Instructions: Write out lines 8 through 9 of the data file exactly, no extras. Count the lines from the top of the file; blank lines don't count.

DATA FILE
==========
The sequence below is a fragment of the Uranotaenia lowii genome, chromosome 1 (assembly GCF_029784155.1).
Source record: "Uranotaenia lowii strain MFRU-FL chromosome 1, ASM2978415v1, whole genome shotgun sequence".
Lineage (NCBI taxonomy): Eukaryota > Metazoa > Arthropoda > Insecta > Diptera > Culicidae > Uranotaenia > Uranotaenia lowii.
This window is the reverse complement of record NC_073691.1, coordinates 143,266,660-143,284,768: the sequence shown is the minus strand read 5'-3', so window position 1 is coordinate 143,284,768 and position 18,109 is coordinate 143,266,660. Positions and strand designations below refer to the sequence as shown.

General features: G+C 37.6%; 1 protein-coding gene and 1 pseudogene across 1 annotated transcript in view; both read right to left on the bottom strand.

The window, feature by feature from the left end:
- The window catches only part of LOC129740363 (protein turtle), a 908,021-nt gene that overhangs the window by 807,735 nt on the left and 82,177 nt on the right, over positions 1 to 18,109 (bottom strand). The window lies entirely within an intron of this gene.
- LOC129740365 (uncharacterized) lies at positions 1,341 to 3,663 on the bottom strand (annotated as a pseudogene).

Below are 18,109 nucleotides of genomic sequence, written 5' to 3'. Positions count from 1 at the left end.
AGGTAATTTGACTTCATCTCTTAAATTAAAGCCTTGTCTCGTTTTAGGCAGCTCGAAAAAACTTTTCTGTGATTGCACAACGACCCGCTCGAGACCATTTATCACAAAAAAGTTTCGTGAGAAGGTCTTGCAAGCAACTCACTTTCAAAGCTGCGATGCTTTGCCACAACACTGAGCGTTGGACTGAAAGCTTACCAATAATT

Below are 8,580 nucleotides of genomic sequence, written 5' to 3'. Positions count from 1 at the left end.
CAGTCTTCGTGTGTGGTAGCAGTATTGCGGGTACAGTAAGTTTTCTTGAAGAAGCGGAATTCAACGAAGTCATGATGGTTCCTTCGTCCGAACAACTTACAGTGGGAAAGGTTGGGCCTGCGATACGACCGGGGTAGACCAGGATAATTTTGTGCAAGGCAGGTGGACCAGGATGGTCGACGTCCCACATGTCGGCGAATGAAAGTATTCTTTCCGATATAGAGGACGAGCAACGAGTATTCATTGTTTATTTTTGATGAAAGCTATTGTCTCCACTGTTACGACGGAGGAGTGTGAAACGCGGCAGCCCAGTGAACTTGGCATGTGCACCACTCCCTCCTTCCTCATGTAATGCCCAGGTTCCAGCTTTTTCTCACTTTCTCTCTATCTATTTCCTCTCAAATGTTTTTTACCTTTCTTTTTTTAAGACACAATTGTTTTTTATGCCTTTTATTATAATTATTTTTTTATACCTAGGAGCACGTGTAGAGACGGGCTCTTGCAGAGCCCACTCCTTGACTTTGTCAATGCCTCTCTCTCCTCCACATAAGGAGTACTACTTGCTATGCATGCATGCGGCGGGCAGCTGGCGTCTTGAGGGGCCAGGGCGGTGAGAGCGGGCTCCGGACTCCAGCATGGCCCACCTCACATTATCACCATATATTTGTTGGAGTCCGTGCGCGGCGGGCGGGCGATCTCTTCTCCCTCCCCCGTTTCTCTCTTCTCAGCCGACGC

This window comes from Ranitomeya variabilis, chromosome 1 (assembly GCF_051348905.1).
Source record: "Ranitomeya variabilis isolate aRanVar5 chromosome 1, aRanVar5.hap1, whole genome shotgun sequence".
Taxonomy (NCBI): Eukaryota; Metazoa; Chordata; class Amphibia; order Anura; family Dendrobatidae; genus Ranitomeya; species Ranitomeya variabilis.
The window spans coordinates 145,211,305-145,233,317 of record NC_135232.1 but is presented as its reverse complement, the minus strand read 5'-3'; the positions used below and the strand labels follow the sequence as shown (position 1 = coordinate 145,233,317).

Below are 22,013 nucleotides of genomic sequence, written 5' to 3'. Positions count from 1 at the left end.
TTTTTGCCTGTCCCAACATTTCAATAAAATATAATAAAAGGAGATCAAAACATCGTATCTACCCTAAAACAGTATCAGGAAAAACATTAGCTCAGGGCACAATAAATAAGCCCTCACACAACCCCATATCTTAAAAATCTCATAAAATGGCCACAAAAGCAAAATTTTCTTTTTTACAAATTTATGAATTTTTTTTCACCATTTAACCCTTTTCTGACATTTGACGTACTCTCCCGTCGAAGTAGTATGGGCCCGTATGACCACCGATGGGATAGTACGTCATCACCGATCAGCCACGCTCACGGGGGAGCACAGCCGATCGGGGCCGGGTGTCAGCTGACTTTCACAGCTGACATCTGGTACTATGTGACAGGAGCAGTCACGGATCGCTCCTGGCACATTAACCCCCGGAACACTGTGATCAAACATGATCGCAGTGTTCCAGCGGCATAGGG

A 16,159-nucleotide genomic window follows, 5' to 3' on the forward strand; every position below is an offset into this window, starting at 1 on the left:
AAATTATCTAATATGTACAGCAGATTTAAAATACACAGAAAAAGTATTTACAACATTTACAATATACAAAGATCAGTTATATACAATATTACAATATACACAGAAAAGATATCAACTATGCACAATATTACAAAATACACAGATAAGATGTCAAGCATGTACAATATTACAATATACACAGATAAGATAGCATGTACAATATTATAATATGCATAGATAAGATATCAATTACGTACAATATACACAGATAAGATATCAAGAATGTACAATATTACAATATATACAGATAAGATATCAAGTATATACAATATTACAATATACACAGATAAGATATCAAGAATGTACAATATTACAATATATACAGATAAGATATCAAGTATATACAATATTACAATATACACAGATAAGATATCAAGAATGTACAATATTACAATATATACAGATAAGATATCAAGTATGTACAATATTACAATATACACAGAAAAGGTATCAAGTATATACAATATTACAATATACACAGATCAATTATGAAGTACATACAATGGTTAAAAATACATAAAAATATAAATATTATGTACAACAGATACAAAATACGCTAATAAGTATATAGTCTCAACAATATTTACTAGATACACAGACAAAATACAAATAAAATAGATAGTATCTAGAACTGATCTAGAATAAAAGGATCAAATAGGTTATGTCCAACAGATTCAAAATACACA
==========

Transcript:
- LOC129740365 (uncharacterized) lies at positions 1,341 to 3,663 on the bottom strand (annotated as a pseudogene).

Below are 18,109 nucleotides of genomic sequence, written 5' to 3'. Positions count from 1 at the left end.